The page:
The crew of the space station celebrated a multidenominational Christmas this year, hanging stockings for Santa alongside a menorah "lit" with pretty felt flames.
The menorah was brought aboard the International Space Station by NASA astronaut Jasmin Moghbeli and adorned with a felt flame each night when Hanukkah, the Jewish festival, ran earlier this December. Felt was chosen as a material for the menorah due to understandable restrictions concerning lighting fires on spacecraft and space stations.
"My husband and little girls helped make a felt menorah, with lights for each night, that I can pin on to celebrate with them. So I'm excited to do that," Moghbeli, the second Iranian-American to reach space, said during a press conference in July, as Space.com previously reported.
The NASA astronaut added that during the festive season here on Earth, her family celebrates both Hanukkah and Christmas, just as she was able to do in orbit this year.
Moghbeli, who also celebrated Hanukkah in space by spinning a dreidel earlier in December, sent season's greetings from the ISS to everyone back home on Earth, clearly missing celebrating the holidays with family.
"Merry Christmas from the space station," the NASA astronaut and ISS flight engineer wrote on her X feed, formerly Twitter.
"While I especially miss my friends and family back home this time of year, I wouldn't trade the unique memories I'm making with my space family. We have found little ways to make the holidays feel like the holidays up here. Later today, we will all share a holiday meal and decorate cookies together."
Merry Christmas from the @Space_Station!While I especially miss my friends and family back home this time of year, I wouldn’t trade the unique memories I’m making with my space family. We have found little ways to make the holidays feel like the holidays up here. Later today,… pic.twitter.com/lZygRVTWiqDecember 25, 2023
Moghbeli celebrated the holidays with the rest of the Expedition 70 team currently occupying the ISS, including commander Andreas Mogensen from the European Space Agency, flight engineers Satoshi Furukawa (Japan) and Loral O'Hara (NASA), and Roscosmos or Russian flight engineers Konstantin Borisov, Oleg Kononenko, and Nikolai Chub.
The astronauts took Christmas Day off to open presents and enjoy a Christmas dinner, following a busy week that saw two cargo spacecraft depart the ISS (SpaceX Dragon and Northrop Grumman Cygnus). The crew watched the 1989 slapstick comedy "National Lampoon's Christmas Vacation", and O'Hara celebrated the arrival of her nephew, the NASA astronaut posted on X.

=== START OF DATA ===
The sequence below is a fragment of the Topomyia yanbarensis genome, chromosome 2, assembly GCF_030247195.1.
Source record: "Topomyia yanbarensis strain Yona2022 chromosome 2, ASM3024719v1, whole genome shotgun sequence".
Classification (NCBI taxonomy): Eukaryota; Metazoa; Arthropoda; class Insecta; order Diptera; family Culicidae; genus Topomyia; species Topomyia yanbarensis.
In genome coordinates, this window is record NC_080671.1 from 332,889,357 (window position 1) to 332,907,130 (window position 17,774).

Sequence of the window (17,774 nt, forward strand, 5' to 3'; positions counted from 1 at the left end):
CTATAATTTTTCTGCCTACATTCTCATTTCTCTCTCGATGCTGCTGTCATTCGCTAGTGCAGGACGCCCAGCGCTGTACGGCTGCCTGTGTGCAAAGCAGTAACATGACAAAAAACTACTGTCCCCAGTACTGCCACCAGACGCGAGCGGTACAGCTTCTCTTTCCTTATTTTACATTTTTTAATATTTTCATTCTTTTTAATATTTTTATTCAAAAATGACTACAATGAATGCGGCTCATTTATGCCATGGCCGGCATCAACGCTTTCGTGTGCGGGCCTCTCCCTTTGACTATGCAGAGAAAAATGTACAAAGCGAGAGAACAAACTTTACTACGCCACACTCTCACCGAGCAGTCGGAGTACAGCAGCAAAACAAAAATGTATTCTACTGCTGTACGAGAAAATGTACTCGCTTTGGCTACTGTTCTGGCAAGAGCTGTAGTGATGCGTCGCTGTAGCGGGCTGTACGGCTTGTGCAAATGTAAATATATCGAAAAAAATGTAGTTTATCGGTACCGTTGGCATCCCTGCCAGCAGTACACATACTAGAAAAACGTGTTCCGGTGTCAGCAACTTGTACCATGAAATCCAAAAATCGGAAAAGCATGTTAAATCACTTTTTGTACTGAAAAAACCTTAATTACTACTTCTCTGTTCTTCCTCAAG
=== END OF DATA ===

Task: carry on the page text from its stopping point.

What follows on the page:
Christmas 2023 weekend – one for the books.Friday, the Expedition 70 crew and ground team alike got our collective wish for two cargo ships to depart space station before the holidays. NG-19 was released midday carrying all our trash from the past six months, and will orbit… pic.twitter.com/OXkxh8YSFtDecember 26, 2023
The Christmas stockings chosen by the current ISS crew may not have been quite as festive as those hung in houses across Earth over Christmas 2023, taking the form of grey and black thermal socks.
The crew was able to add a little festive cheer to these slightly drab thermal sock stockings by donning Santa hats that stand straight up, thanks to the microgravity experienced by the ISS in low Earth orbit roughly 250 miles (400 kilometers) about our planet.
The Expedition 70 crew journeyed to the ISS aboard a Soyuz spacecraft (MS-23) on Sept. 27, and is set to return to Earth in spring 2024. Expedition 70 commander Mogensen also sent Christmas greetings home ahead of his return to terra firma.
"As we orbit high above Earth, I want to send warm wishes to all of you down on Earth on this special day. Whether you're celebrating Christmas or simply enjoying the festive spirit, may this special time bring you joy with your family and friends," he wrote on X.
"Here on the space station, we have the 25th of December off to celebrate Christmas, where we share special food, relax, and open packages from our families that came up with the last cargo vehicle.
"As we mark this day in space, may you have a happy holiday season."
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Robert Lea is a science journalist in the U.K. whose articles have been published in Physics World, New Scientist, Astronomy Magazine, All About Space, Newsweek and ZME Science. He also writes about science communication for Elsevier and the European Journal of Physics. Rob holds a bachelor of science degree in physics and astronomy from the U.K.’s Open University. Follow him on Twitter @sciencef1rst.